Commutative algebra is the branch of abstract algebra that studies commutative rings, their ideals, and modules over such rings. Both algebraic geometry and algebraic number theory build on commutative algebra. Prominent examples of commutative rings include polynomial rings, rings of algebraic integers, including the ordinary integers \mathbb{Z}, and p-adic integers.

Commutative algebra is the main technical tool in the local study of schemes.

The study of rings which are not necessarily commutative is known as noncommutative algebra; it includes ring theory, representation theory, and the theory of Banach algebras.


The subject, first known as ideal theory, began with Richard Dedekind's work on ideals, itself based on the earlier work of Ernst Kummer and Leopold Kronecker. Later, David Hilbert introduced the term ring to generalize the earlier term number ring. Hilbert introduced a more abstract approach to replace the more concrete and computationally oriented methods grounded in such things as complex analysis and classical invariant theory. In turn, Hilbert strongly influenced Emmy Noether, to whom we owe much of the abstract and axiomatic approach to the subject. Another important milestone was the work of Hilbert's student Emanuel Lasker, who introduced primary ideals and proved the first version of the Lasker–Noether theorem.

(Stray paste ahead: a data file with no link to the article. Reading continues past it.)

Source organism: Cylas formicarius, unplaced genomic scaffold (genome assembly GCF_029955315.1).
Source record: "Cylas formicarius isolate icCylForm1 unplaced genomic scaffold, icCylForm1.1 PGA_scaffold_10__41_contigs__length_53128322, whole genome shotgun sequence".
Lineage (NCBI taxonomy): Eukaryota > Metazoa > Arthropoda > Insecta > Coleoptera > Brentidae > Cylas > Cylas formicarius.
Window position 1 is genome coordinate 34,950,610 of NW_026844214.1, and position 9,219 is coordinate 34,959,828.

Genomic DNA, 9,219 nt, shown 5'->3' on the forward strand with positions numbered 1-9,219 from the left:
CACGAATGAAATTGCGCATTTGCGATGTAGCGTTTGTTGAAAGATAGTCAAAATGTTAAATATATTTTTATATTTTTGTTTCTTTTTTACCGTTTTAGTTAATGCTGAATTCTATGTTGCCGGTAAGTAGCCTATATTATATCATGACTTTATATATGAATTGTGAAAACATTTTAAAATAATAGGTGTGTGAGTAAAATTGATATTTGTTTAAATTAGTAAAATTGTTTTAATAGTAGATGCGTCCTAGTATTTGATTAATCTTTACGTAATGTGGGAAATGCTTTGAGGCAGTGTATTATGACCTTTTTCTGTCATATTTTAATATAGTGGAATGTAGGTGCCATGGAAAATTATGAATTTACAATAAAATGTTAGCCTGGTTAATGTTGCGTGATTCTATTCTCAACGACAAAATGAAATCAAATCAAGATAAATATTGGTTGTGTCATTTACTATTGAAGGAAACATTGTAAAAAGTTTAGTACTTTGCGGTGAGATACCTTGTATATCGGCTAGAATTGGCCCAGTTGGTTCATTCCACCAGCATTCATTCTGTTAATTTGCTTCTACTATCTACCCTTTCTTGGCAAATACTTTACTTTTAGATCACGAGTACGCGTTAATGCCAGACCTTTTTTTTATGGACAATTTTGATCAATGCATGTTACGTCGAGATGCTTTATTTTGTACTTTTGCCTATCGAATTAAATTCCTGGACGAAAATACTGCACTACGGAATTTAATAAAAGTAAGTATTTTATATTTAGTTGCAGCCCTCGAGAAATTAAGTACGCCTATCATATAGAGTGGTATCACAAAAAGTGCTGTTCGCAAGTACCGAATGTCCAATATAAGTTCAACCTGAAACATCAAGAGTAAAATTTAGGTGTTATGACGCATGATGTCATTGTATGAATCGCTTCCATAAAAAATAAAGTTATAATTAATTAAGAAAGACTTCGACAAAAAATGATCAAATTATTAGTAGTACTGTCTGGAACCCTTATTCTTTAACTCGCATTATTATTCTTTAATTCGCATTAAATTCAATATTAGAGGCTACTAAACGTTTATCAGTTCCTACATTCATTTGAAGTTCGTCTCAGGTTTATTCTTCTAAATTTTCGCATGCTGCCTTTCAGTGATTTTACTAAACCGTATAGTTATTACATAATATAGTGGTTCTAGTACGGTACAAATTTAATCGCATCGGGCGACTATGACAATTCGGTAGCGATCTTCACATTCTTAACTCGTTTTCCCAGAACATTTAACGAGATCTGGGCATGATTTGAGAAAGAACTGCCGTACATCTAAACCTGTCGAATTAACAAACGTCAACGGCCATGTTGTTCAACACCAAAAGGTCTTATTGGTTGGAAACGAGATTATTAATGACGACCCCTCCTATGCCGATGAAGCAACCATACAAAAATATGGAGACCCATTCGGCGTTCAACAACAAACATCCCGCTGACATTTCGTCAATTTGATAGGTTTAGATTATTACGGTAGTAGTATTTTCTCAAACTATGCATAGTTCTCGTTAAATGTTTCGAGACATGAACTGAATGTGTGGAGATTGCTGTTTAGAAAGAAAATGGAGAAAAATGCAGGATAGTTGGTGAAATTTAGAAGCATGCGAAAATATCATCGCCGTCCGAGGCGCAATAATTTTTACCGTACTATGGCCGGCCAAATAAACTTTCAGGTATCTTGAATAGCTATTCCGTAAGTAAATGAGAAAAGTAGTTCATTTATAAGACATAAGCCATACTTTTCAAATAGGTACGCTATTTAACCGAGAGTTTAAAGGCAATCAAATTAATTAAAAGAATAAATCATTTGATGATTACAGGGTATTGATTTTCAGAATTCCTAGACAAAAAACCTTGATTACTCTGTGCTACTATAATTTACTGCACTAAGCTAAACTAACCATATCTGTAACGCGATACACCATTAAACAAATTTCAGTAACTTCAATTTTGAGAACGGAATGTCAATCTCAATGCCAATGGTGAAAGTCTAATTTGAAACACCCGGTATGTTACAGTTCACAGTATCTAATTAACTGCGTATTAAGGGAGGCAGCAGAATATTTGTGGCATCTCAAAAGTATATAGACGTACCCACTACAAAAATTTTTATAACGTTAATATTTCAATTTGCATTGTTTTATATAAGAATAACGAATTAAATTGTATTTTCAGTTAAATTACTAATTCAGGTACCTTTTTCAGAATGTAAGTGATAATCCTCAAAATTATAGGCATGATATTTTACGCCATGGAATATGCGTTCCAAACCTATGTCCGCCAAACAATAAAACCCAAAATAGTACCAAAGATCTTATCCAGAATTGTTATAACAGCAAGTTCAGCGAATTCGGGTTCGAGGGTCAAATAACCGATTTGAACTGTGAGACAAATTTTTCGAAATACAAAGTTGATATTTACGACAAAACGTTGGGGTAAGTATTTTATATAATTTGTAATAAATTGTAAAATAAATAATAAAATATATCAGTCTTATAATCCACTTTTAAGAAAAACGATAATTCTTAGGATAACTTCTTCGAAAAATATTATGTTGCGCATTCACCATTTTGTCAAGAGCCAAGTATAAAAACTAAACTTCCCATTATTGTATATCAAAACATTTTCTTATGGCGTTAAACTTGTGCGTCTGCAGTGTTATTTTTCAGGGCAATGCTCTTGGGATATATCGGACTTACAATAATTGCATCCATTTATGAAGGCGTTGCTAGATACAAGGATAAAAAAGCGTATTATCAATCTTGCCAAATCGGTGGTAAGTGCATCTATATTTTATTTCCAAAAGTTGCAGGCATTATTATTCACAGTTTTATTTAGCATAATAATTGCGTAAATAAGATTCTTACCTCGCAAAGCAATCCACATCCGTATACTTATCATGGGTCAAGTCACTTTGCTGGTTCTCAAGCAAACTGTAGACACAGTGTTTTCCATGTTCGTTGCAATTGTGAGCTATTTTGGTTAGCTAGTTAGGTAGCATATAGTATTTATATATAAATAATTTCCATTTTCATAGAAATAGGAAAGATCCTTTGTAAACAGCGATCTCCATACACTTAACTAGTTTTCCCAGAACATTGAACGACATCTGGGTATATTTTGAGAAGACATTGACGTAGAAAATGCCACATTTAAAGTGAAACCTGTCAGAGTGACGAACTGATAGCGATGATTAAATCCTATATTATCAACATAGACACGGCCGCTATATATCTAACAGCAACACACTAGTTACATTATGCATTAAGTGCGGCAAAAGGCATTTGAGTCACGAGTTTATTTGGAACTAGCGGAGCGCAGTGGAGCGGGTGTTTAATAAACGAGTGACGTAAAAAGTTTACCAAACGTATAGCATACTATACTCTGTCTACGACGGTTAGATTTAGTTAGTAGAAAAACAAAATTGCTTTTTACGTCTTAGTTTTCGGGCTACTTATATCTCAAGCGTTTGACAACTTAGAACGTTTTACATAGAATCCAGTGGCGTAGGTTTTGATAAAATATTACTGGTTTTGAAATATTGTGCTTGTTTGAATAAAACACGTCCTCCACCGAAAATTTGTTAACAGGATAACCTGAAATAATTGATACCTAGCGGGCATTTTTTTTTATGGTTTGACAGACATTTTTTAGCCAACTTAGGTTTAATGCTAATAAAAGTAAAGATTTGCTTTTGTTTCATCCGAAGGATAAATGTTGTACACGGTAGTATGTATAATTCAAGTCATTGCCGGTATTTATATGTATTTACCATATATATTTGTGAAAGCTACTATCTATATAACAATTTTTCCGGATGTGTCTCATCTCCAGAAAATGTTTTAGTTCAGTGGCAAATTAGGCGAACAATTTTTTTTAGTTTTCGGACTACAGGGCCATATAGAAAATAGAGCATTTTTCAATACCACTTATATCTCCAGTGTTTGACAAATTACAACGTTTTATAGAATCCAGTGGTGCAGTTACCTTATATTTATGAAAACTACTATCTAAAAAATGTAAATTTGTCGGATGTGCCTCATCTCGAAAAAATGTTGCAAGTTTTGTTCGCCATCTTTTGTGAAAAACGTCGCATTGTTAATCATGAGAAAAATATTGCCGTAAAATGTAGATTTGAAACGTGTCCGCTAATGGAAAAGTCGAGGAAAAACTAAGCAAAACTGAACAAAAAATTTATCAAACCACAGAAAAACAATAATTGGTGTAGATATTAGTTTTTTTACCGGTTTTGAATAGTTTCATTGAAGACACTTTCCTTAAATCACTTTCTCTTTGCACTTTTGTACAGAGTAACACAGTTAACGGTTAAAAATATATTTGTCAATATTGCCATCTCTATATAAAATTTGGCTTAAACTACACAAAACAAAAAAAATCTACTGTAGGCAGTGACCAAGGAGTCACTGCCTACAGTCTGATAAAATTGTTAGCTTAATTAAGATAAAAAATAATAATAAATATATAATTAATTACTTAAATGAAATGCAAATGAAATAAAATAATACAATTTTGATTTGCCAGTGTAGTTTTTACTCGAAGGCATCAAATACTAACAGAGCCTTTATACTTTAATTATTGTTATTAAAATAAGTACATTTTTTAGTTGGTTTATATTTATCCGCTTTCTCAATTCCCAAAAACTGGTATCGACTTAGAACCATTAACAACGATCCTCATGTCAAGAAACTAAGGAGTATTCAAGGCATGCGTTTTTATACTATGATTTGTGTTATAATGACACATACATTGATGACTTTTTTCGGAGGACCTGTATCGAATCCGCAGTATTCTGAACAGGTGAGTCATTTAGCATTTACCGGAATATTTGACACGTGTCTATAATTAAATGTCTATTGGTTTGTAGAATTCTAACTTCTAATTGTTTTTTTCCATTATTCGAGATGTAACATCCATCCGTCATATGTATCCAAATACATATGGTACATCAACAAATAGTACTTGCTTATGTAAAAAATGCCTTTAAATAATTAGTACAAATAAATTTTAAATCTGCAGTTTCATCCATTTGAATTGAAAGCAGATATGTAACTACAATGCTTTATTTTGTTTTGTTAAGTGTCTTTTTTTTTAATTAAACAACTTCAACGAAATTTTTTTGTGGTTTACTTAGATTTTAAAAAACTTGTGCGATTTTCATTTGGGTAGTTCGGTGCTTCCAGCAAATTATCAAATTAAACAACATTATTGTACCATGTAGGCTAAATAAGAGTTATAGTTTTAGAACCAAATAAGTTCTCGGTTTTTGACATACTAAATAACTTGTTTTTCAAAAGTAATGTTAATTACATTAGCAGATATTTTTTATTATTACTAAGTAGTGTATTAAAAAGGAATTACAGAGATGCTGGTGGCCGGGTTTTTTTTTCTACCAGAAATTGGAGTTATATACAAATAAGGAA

Much of the modern development of commutative algebra emphasizes modules. Both ideals of a ring R and R-algebras are special cases of R-modules, so module theory encompasses both ideal theory and the theory of ring extensions. Though it was already incipient in Kronecker's work, the modern approach to commutative algebra using module theory is usually credited to Emmy Noether.

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